Anda Webb from the Provost Office was the next to address the council.  The budget cuts have been determined.  UVA has been assigned a 12% cut for this year and a 14% cut for next year.  The UVA budgeted round 1 reduction will be effective June 1st and will total $25.4 million.  If the student tuition is raised 9%, it will generate $12 million. The new cuts total $16 million so there are still more cuts to be made.  When the Board of Visitors met on Oct 2nd, they approved a mid-year tuition surcharge.  They didn’t set a limit but suggested a limit of $500.  To date, UVA has not made decisions on where money will be cut.  They will decide where the cuts will be made in the next couple of weeks.  UVA took a higher percentage cut than other universities in the state.  This is only the first phase of the budget cuts.  The next budget discussion will occur around December 20.  In early January the General Assembly will reconvene and make those difficult decisions.  The cuts to date cover $800 million and the budget deficit $2-4 billion. 


UVA does not plan to have any layoffs or furloughs.  That will be avoided if at all possible.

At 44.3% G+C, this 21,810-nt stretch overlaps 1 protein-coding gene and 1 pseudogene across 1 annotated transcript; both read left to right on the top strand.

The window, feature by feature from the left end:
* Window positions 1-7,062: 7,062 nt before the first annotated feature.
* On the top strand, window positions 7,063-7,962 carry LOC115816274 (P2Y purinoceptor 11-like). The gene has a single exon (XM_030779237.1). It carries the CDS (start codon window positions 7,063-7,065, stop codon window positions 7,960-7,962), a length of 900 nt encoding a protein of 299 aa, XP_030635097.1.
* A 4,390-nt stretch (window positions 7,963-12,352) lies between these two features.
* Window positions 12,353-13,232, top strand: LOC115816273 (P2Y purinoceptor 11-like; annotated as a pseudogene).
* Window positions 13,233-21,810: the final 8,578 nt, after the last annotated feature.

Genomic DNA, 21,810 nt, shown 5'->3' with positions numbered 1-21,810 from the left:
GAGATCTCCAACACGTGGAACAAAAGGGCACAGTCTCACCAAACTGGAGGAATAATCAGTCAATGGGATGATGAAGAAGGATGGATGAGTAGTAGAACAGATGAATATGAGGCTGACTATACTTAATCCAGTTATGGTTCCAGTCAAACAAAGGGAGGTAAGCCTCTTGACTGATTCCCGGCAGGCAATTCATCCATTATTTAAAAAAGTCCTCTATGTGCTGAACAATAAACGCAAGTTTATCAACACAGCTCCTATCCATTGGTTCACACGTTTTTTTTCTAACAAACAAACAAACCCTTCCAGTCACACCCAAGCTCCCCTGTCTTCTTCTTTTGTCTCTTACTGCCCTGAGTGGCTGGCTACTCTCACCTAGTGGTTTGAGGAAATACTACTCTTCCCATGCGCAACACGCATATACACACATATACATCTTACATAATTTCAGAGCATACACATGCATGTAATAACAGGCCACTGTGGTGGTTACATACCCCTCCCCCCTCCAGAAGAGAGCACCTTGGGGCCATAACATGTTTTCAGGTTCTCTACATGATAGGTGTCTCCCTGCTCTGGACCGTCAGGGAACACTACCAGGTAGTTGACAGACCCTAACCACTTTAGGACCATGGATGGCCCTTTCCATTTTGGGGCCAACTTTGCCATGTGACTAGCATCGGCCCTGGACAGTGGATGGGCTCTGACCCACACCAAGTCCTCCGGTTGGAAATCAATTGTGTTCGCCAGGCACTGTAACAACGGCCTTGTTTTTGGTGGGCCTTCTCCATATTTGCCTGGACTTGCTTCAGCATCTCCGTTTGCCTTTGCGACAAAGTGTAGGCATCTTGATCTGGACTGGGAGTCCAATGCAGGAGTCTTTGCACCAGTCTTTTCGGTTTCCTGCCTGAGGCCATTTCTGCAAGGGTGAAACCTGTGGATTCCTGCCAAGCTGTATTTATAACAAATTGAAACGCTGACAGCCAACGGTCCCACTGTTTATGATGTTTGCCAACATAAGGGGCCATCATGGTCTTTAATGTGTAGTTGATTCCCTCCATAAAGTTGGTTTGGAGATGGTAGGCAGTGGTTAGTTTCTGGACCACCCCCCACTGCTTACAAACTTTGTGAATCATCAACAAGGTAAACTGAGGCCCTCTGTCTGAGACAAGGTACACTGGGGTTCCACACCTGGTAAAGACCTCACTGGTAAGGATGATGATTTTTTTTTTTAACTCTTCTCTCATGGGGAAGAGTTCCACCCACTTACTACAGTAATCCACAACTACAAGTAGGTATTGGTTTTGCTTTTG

Taxes may be increased by the General Assembly.  The Assembly of Professors met and they published a “doctrine” which encourages the university to increase tuition to make up for the lack of funds.  The state is only supporting around 10% of the cost of student tuition but the in-state students get a greatly reduced rate.  By increasing tuition, the university could avoid cutting other important university programs.  Capital projects like the rare books library and the Aquatic Fitness Center are fully funded and are not affected by the budget cuts.  No state money is being used for the parking garage or the basketball arena projects so they will proceed as planned. 


Old Business:  Megan Lowe has asked us to name representatives for the Parking committee and the Safety committee.  June Wade volunteered to remain on the parking committee and Tammy Snow will remain on the Safety committee. 


New Business:

What do we want to do as a council?  Ideas proposed by other councils:

  • Day trips
  • Adopting a family at Christmas
  • Holiday social

We determined that day trips are already being organized by the hospital.  There was a good deal of interest in adopting a family for Christmas. Lolita Bland is going to organize this project.  She wants us to bring to her a few names of families that we know of in the community that need help.  We can begin asking people in our departments for donations and we will discuss this further at the next meeting.